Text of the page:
Soon, the starkness of this morning will give way to the joy, glory and alleluias of the great Easter Vigil. And soon, He returns to the tabernacle and the sanctuary lamp is lit.

The mystery and the depth of the faith should cause all to rejoice in the Lord and the Church that He founded and left for all of us.

As the prophet Hosea puts it so well: He will revive us after two days; on the third day he will raise us up, to live in his presence.

For us, to live in his Real Presence!

Friday, April 2, 2010

Good Friday; spent a different way

Good Friday 2010 and I got to see how the other half lives. In years past, this was a day off; or at worst a half-day at the office. And for years, as I attended the Lord's Passion at 3 p.m. on Good Friday afternoon, I would give little thought to why some folks just were not there in the Church. It never dawned on me that some people were at work; like any other Friday.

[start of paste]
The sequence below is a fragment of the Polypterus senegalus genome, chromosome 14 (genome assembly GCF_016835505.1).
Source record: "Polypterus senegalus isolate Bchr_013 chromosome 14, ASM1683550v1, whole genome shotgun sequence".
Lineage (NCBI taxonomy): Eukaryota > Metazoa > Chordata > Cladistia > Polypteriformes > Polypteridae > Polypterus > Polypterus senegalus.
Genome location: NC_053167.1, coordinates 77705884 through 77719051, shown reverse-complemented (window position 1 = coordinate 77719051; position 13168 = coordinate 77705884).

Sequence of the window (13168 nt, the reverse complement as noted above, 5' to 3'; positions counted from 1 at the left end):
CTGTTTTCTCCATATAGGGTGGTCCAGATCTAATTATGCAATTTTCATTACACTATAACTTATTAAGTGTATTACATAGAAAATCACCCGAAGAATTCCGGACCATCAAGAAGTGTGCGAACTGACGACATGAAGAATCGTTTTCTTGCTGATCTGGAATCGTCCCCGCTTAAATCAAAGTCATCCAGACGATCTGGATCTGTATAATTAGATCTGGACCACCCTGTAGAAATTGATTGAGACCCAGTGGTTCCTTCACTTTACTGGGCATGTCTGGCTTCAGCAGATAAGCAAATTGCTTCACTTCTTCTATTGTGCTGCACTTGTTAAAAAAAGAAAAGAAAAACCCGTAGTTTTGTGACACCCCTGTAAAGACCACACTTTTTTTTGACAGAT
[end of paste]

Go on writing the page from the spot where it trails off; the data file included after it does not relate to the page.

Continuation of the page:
Today is far from any other Friday. On our calendar it is the Friday we remember the Crucifixion of Jesus; his agony and his death and his burial. It is a day filled with Stations of the Cross, or the devotion of walking to 9 churches and it is the day when we gather at 3 p.m., the hour of his death, to remember. I love the service on Good Friday afternoon; the reading of the Passion, the veneration of the Cross; the empty tabernacle. It, like last night, is a rich liturgy. No mass; but a special commemoration of Good Friday.

Yet today I found myself at work. I decided, as best I could, to be a witness today to Good Friday. Understanding that not all I encounter at work are Catholic, or even care that it is Good Friday, my comittment was to give testimony to my faith. I made sure I was kind and considerate, I gave up my lunch, I worked hard and helped my clients and I prayed that all I encountered would somehow know what Jesus did for them on this Good Friday.

So tonight, staying around the house, hopefully in some peace and quiet, I am praying that Good Friday prayer; we adore thee oh Christ and we praise you, because by your Holy Cross you have redeemed the world.

Thursday, April 1, 2010

Holy Thursday night

A new month is ushered in by the 1st day of the Triduum. On this April 1st, often times remembered for something so silly as April fools, we have Holy Thursday. I love the rich liturgy of this night and the many gifts that are unpacked in the celebration of the Lord's Supper.